According to the materials they distribute, there will be 200+ invitation only business meetings inside the pavilion. Whoever challenges about why have meetings should admit that it is way more effective to have gather everyone in a bigger party, than having many 1:1 meetings. A big meeting involves one travel arrangement for each party, while the other way means thousands of travels from so many parties. To have a business meeting center inside the Pavilion is a great idea. I am sure many pavilions do the same. To have a 100-day "big meeting", it brings everyone from the world to gather in one site (Expo Site), and help to facilitate communication and boost business opportunities.

Australian Food

This morning’s event include show case of Australian food. According to the organizer, the food were prepared by the same food vendor for the Australia Pavilion in 2010.

Photo taken by Jian Shuo Wang

Photo taken by Jian Shuo Wang

I am not a big fan of food, and it is a waste of resource to give me really good food (especially western food – I just feel I am a rabbit). For breakfast, Baozi + Bean Milk seem a better combination than cake + orange juice. I believe that is the reason to have food exchange program to help people understand the difference of food.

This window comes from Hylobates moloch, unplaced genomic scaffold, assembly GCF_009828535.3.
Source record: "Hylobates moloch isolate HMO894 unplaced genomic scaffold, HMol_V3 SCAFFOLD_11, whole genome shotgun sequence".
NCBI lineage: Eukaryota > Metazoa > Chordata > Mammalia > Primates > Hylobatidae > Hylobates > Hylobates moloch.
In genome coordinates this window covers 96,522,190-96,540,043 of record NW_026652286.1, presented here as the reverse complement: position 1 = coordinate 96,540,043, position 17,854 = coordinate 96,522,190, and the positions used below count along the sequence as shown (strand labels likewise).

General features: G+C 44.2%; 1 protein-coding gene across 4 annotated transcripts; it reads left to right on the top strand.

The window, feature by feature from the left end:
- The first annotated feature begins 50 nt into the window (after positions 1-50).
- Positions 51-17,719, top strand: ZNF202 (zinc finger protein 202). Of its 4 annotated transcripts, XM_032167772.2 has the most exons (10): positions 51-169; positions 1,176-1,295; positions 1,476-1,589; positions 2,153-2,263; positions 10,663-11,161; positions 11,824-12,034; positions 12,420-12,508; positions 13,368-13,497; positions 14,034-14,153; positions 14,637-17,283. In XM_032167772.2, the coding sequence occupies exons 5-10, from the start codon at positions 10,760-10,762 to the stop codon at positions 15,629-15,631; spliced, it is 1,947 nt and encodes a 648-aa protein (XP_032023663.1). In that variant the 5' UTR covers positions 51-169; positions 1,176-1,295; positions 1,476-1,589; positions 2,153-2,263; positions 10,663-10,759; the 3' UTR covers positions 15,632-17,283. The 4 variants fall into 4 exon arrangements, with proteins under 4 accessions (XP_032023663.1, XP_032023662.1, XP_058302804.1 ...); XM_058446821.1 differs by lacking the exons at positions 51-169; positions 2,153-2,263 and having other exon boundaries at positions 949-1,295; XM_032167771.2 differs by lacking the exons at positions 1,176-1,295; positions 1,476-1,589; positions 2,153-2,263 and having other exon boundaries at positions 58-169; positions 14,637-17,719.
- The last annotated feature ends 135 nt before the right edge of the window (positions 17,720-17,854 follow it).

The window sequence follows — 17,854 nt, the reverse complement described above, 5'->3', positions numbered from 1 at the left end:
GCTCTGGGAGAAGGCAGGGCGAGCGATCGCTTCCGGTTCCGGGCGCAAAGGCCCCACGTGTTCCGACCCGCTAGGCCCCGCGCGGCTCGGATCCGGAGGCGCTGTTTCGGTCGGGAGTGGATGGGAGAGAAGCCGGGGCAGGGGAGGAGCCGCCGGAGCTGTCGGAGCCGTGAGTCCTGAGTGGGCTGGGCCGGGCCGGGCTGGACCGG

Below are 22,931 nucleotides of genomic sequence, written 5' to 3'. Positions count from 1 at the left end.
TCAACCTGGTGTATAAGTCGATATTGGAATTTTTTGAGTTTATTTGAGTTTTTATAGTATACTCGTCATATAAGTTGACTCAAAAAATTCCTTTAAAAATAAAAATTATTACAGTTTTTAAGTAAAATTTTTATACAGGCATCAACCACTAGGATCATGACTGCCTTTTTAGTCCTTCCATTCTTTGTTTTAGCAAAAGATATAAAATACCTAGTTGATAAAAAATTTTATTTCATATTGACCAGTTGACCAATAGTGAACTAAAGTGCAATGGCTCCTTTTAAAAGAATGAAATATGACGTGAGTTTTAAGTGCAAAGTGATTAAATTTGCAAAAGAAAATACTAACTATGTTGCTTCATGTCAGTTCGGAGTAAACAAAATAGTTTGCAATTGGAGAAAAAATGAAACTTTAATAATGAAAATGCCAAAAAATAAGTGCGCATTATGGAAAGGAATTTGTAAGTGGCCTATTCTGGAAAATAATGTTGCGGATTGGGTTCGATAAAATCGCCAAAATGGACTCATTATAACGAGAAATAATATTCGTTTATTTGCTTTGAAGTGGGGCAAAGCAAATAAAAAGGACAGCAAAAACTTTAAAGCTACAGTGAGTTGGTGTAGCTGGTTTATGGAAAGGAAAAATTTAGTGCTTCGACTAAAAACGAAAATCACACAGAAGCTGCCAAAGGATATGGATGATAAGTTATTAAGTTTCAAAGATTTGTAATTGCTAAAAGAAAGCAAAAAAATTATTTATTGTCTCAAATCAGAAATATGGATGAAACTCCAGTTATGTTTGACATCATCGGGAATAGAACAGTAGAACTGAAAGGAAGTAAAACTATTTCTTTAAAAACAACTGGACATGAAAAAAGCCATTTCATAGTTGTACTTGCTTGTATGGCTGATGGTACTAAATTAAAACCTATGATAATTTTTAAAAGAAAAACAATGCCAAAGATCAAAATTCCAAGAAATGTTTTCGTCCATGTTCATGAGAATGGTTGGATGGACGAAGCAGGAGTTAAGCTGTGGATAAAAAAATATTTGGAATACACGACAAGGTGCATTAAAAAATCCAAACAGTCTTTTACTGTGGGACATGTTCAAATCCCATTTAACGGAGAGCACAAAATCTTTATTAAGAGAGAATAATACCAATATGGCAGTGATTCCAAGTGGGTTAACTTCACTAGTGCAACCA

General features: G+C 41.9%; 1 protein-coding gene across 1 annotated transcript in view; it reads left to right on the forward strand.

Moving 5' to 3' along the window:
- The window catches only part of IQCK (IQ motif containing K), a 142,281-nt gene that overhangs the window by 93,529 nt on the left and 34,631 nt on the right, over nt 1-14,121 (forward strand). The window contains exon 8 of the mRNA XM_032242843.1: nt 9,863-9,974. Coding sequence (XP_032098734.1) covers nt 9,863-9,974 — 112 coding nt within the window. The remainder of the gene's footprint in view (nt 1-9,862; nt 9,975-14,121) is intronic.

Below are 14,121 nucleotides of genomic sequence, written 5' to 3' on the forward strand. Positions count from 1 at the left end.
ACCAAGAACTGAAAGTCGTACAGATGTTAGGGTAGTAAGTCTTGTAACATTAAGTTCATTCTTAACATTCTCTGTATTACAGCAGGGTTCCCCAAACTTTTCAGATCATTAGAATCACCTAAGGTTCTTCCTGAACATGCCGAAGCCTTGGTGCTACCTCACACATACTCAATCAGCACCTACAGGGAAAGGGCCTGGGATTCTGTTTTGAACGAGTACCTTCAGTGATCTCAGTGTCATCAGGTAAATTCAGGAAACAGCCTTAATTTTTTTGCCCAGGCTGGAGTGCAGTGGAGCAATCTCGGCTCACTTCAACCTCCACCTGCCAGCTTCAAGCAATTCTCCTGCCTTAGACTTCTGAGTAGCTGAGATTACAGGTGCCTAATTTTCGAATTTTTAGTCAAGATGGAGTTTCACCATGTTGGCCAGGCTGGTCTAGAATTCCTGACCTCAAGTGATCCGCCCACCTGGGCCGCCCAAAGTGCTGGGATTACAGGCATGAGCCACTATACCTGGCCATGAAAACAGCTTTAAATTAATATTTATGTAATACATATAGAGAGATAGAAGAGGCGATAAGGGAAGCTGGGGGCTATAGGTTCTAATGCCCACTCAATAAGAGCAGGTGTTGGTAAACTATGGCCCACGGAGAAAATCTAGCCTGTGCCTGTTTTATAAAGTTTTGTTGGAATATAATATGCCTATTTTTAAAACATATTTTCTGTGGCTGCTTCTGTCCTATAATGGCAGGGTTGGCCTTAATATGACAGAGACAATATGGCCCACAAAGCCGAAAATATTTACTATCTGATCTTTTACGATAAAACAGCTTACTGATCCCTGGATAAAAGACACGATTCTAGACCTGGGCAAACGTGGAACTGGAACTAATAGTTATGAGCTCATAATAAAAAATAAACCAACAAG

BTW, when Mr. Peter Tesch, Commissioner-General of the Expo effort from DFAT fo Australia told us what to expect, he mentioned “The drinks will be cold, and the food will be delicious…”. I thought to myself, it would be a great chance in this Expo event to help to translate the meaning of “the drink will be cold” into Chinese, because, for Chinese people, if you say, the drink will be cold, that is worst thing. We say, the tea will be hot… :-) By mixing the culture and business of Australia and China together would be the most beneficial thing I can imagine in the coming expo.

The New Logo

The new logo of the Australia Pavilion is very nice. Without any explanation, I can recognize the Australia map, the blue sky, the red earth, and the golden sand beach. I would not have had the ability to understand it without my rewarding trip to Australia in October 2007.

Good luck to the construction of the Australia Pavilion, and look forward to experience the great “Journey” the Pavilion promised to 70 million visitors in 2010.

P.S. Anna sent me the picture of the Australia Pavilion construction site:


Credit: anonymous

It seems we didn’t miss too much today. :-)

First Impression of Shanghai Expo Site

Note: this entry was overwritten by another one for some time, and I have now recovered it

Well. To be more exact, this is my first impression of the Shanghai Expo planning headquarter which is located partly inside the Shanghai Expo Site.

Where is it?

The Shanghai Expo Building is located #3588, Pudong South Road. Coming from the north of the Pudong South Road, you can see a 12-story building with big ExpoLand logo on it. That is it.